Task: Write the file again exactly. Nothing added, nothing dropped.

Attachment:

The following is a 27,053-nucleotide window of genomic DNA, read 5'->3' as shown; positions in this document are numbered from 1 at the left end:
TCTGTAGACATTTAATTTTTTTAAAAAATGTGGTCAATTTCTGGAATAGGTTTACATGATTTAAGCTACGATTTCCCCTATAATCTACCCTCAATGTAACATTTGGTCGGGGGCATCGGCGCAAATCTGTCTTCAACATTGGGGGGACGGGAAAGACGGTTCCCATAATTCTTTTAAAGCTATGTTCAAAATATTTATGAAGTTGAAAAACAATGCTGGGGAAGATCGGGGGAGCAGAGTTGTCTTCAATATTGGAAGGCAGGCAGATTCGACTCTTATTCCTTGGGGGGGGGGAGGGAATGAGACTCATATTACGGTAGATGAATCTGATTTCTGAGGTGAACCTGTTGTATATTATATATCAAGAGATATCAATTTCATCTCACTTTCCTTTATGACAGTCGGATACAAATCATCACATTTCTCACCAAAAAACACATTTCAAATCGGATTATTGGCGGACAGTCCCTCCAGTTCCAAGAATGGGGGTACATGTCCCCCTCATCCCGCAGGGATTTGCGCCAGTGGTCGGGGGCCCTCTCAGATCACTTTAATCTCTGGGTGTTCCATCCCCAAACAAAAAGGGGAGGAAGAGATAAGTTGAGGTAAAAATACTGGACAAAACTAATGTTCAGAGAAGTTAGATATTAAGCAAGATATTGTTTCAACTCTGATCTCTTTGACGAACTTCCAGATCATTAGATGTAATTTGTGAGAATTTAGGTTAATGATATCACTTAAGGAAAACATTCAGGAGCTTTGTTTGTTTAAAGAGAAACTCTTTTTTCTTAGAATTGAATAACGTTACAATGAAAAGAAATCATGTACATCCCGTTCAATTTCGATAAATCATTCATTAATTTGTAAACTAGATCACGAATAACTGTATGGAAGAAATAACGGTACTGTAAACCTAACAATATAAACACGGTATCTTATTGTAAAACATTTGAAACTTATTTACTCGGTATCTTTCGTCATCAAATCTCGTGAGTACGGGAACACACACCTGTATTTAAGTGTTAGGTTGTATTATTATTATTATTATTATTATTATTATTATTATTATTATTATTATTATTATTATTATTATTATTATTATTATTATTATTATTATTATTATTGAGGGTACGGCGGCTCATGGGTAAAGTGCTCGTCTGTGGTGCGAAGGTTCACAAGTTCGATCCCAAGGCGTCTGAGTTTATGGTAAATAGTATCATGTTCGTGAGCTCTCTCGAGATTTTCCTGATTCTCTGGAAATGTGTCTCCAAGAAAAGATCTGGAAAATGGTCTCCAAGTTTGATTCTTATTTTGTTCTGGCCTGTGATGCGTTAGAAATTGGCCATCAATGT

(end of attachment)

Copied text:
The following is a 27,053-nucleotide window of genomic DNA, read 5'->3' as shown; positions in this document are numbered from 1 at the left end:
TCTGTAGACATTTAATTTTTTTAAAAAATGTGGTCAATTTCTGGAATAGGTTTACATGATTTAAGCTACGATTTCCCCTATAATCTACCCTCAATGTAACATTTGGTCGGGGGCATCGGCGCAAATCTGTCTTCAACATTGGGGGGACGGGAAAGACGGTTCCCATAATTCTTTTAAAGCTATGTTCAAAATATTTATGAAGTTGAAAAACAATGCTGGGGAAGATCGGGGGAGCAGAGTTGTCTTCAATATTGGAAGGCAGGCAGATTCGACTCTTATTCCTTGGGGGGGGGGAGGGAATGAGACTCATATTACGGTAGATGAATCTGATTTCTGAGGTGAACCTGTTGTATATTATATATCAAGAGATATCAATTTCATCTCACTTTCCTTTATGACAGTCGGATACAAATCATCACATTTCTCACCAAAAAACACATTTCAAATCGGATTATTGGCGGACAGTCCCTCCAGTTCCAAGAATGGGGGTACATGTCCCCCTCATCCCGCAGGGATTTGCGCCAGTGGTCGGGGGCCCTCTCAGATCACTTTAATCTCTGGGTGTTCCATCCCCAAACAAAAAGGGGAGGAAGAGATAAGTTGAGGTAAAAATACTGGACAAAACTAATGTTCAGAGAAGTTAGATATTAAGCAAGATATTGTTTCAACTCTGATCTCTTTGACGAACTTCCAGATCATTAGATGTAATTTGTGAGAATTTAGGTTAATGATATCACTTAAGGAAAACATTCAGGAGCTTTGTTTGTTTAAAGAGAAACTCTTTTTTCTTAGAATTGAATAACGTTACAATGAAAAGAAATCATGTACATCCCGTTCAATTTCGATAAATCATTCATTAATTTGTAAACTAGATCACGAATAACTGTATGGAAGAAATAACGGTACTGTAAACCTAACAATATAAACACGGTATCTTATTGTAAAACATTTGAAACTTATTTACTCGGTATCTTTCGTCATCAAATCTCGTGAGTACGGGAACACACACCTGTATTTAAGTGTTAGGTTGTATTATTATTATTATTATTATTATTATTATTATTATTATTATTATTATTATTATTATTATTATTATTATTATTATTATTATTATTATTATTATTGAGGGTACGGCGGCTCATGGGTAAAGTGCTCGTCTGTGGTGCGAAGGTTCACAAGTTCGATCCCAAGGCGTCTGAGTTTATGGTAAATAGTATCATGTTCGTGAGCTCTCTCGAGATTTTCCTGATTCTCTGGAAATGTGTCTCCAAGAAAAGATCTGGAAAATGGTCTCCAAGTTTGATTCTTATTTTGTTCTGGCCTGTGATGCGTTAGAAATTGGCCATCAATGT